When we were finished with the tomatoes today, we had 5 quarts of juice, 4 quarts and 1 pint of soup, and 16 half pints and 3 pints of pizza sauce. This is the biggest batch we have done this year. James and I figure we should be at about 3 or 4 more times of processing tomatoes before the year is over. As for the soup recipe, it is on the post from Oct. 2. I looked and looked for my recipe for the pizza sauce and could not find anything. I looked at the single jar of it left in the pantry and found I had done those in 2015, so I was sure that I had posted it on the blog, but no luck there. I finally went to the Ball Blue Book and checked, and the only thing I could find was tomato sauce, so we went with that.

Truthfully, I have come up with my own concoction based on what I know about canning. The issue is that I never have a firm handle on how many ounces or pints or gallons of tomato liquid I am dealing with when I start. It is always sort of a hit or miss sort of thing. I wish that I had a way to measure the level of acid in what is in the pot, but I usually add lemon juice just to be sure of hitting enough acid to prevent any sort of spoilage or sickness.

Soup, pizza sauce and juice. The bottom of the sign says “seasoned with love”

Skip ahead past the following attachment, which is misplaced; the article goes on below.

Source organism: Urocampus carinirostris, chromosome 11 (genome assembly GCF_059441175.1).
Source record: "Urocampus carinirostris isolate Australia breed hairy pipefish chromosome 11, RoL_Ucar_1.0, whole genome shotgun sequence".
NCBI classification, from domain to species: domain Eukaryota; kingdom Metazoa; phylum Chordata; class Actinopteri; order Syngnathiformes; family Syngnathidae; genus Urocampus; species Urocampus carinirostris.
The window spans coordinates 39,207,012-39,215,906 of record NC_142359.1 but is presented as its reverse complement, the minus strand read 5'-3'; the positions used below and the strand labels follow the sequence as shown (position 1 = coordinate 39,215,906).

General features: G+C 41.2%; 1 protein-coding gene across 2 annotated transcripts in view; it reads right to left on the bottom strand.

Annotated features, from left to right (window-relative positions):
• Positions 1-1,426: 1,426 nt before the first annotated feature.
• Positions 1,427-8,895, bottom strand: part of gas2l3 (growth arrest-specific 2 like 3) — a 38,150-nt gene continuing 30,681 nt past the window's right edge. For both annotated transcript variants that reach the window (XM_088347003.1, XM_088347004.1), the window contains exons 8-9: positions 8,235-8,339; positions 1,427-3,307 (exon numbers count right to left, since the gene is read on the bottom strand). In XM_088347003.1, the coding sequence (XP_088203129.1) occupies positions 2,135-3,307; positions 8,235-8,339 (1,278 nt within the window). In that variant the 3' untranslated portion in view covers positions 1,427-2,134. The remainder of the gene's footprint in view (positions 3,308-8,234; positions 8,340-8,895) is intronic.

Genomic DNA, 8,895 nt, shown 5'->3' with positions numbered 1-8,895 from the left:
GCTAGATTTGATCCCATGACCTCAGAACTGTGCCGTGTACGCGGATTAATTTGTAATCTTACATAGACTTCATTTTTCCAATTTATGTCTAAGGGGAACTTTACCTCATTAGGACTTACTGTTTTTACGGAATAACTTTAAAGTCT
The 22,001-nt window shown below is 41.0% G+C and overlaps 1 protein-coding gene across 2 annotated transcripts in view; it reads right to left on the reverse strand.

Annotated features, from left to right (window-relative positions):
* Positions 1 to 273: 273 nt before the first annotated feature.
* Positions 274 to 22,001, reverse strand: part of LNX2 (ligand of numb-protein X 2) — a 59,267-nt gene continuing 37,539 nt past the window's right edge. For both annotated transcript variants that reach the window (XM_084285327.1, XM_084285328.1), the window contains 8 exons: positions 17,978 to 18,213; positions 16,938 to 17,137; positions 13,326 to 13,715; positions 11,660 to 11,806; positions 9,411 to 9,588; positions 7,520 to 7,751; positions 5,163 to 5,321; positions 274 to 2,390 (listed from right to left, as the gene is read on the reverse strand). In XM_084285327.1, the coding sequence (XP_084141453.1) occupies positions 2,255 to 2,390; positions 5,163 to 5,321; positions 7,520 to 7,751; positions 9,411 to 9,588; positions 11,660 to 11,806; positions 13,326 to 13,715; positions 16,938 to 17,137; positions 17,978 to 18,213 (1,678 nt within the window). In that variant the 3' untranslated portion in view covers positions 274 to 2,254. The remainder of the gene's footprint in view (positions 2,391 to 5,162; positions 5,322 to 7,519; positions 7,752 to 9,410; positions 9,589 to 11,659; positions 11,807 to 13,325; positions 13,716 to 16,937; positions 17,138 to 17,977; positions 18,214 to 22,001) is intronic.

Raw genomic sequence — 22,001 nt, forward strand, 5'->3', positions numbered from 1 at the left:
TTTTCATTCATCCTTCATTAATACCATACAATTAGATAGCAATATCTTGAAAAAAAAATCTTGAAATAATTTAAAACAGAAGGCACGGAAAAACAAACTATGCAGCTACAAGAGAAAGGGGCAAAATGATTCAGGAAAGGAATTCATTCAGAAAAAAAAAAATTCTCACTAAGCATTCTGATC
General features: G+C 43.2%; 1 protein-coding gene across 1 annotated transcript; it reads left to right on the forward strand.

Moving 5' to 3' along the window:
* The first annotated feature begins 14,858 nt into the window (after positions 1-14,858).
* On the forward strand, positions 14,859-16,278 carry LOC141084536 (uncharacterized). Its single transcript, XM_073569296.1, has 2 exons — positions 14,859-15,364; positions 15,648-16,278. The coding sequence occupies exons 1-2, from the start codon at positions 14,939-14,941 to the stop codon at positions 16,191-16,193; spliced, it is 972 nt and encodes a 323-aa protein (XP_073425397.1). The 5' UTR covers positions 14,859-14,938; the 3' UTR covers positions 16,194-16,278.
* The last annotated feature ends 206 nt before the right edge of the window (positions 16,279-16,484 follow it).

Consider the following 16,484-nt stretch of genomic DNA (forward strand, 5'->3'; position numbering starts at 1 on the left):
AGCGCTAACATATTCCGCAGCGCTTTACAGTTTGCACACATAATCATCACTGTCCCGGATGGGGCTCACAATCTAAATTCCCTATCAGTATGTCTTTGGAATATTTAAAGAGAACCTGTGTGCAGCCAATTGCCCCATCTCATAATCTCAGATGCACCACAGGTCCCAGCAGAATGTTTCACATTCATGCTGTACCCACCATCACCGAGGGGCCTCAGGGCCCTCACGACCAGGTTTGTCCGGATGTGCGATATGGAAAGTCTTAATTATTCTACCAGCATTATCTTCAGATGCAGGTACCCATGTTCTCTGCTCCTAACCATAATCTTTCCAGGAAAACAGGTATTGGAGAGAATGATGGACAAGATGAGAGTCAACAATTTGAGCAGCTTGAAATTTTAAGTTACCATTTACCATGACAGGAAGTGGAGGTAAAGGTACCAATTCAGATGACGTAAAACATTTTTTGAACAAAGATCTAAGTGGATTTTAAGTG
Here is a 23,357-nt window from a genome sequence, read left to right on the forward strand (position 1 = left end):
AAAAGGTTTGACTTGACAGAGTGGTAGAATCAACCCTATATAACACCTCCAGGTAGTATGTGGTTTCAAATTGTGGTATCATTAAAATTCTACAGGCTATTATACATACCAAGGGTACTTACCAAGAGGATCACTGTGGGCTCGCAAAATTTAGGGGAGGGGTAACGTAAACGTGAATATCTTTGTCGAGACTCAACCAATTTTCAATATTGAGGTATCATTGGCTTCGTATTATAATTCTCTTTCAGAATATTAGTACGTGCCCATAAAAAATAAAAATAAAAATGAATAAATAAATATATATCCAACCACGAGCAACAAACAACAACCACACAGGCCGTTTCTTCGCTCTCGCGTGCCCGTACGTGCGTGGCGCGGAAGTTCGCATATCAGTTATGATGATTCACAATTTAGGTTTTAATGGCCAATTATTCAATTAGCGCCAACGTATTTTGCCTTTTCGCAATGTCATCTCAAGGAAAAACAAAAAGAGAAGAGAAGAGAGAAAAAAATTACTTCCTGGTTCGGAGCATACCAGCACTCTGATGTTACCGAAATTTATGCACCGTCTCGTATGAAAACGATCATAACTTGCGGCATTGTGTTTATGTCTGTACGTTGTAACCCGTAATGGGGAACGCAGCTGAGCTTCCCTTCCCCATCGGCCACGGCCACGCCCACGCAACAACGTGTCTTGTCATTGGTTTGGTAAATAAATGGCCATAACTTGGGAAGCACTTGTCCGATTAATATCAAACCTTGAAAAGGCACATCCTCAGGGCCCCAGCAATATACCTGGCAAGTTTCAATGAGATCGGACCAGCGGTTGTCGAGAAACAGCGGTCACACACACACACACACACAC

For this sauce, which turned out to be 5 1/2 quarts of liquid, I used 1/8 cup of canning salt, not quite 1/2 cup of sugar, 1/2 cup of lemon juice, about 1 Tablespoon of garlic salt and 1/2 cup of Italian seasoning. We used only Roma tomatoes for this batch. Throughout the entire process I kept pouring off the runny liquid and blended and sieved out the seeds of that and poured it into jars until we had exactly 5 quarts. Paulina peeled the Roma tomatoes, while I peeled the Celebrity and the Big Boys. Those that I peeled were blended separately and put into their own stock pot to make the soup. I also took the liquid off the ones I peeled, and added it to the juice. I think this is the first year that I have planted the Celebrity variety, and I find them to be a bit sweeter. The juice from them has been fantastic. I hope to plant more of them next year and a few less of the Romas, though they produce so much better. Actually for me the Big Boys don’t seem to produce very well, but I probably don’t feed them as much as they need. I will have to try some different methods with them. I also might try rotating where the stands go. I have some stands that seem to always grow smaller plants. I wonder if it has something to do with the medal that they leach into the soil? I guess that is enough of my tomato making story for one day. I need to get to working on my message for tomorrow. The gospel scripture is on rendering to Caesar what is Caesar’s and to God what is God’s. Not sure how to drag that out for 10 minutes, but I will have to find something. Catch you later!!

A Day in the kitchen

All the breads